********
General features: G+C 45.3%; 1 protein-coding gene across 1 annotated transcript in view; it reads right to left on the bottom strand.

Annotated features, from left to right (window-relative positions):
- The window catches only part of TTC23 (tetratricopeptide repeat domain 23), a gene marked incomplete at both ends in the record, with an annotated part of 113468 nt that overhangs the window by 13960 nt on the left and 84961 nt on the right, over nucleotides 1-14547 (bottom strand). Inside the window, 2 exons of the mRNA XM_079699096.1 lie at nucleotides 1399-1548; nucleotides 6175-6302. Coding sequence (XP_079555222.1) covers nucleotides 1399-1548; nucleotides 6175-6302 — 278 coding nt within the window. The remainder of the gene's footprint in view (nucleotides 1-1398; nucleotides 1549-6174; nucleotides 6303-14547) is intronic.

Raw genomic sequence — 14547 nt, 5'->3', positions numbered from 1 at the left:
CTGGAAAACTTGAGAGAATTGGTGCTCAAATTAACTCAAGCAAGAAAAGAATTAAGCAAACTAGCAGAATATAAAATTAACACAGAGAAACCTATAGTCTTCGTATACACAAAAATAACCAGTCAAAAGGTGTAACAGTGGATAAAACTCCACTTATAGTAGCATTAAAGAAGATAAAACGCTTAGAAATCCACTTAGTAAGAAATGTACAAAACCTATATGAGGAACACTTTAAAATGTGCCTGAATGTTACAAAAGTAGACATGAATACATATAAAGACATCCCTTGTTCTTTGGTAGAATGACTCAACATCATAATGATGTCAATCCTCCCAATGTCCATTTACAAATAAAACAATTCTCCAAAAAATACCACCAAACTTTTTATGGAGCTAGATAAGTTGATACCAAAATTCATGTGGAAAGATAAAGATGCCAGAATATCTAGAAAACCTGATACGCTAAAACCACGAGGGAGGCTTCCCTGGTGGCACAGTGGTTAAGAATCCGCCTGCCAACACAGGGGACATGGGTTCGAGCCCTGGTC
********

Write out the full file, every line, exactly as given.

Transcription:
General features: G+C 45.3%; 1 protein-coding gene across 1 annotated transcript in view; it reads right to left on the bottom strand.

Annotated features, from left to right (window-relative positions):
- The window catches only part of TTC23 (tetratricopeptide repeat domain 23), a gene marked incomplete at both ends in the record, with an annotated part of 113468 nt that overhangs the window by 13960 nt on the left and 84961 nt on the right, over nucleotides 1-14547 (bottom strand). Inside the window, 2 exons of the mRNA XM_079699096.1 lie at nucleotides 1399-1548; nucleotides 6175-6302. Coding sequence (XP_079555222.1) covers nucleotides 1399-1548; nucleotides 6175-6302 — 278 coding nt within the window. The remainder of the gene's footprint in view (nucleotides 1-1398; nucleotides 1549-6174; nucleotides 6303-14547) is intronic.

Raw genomic sequence — 14547 nt, 5'->3', positions numbered from 1 at the left:
CTGGAAAACTTGAGAGAATTGGTGCTCAAATTAACTCAAGCAAGAAAAGAATTAAGCAAACTAGCAGAATATAAAATTAACACAGAGAAACCTATAGTCTTCGTATACACAAAAATAACCAGTCAAAAGGTGTAACAGTGGATAAAACTCCACTTATAGTAGCATTAAAGAAGATAAAACGCTTAGAAATCCACTTAGTAAGAAATGTACAAAACCTATATGAGGAACACTTTAAAATGTGCCTGAATGTTACAAAAGTAGACATGAATACATATAAAGACATCCCTTGTTCTTTGGTAGAATGACTCAACATCATAATGATGTCAATCCTCCCAATGTCCATTTACAAATAAAACAATTCTCCAAAAAATACCACCAAACTTTTTATGGAGCTAGATAAGTTGATACCAAAATTCATGTGGAAAGATAAAGATGCCAGAATATCTAGAAAACCTGATACGCTAAAACCACGAGGGAGGCTTCCCTGGTGGCACAGTGGTTAAGAATCCGCCTGCCAACACAGGGGACATGGGTTCGAGCCCTGGTC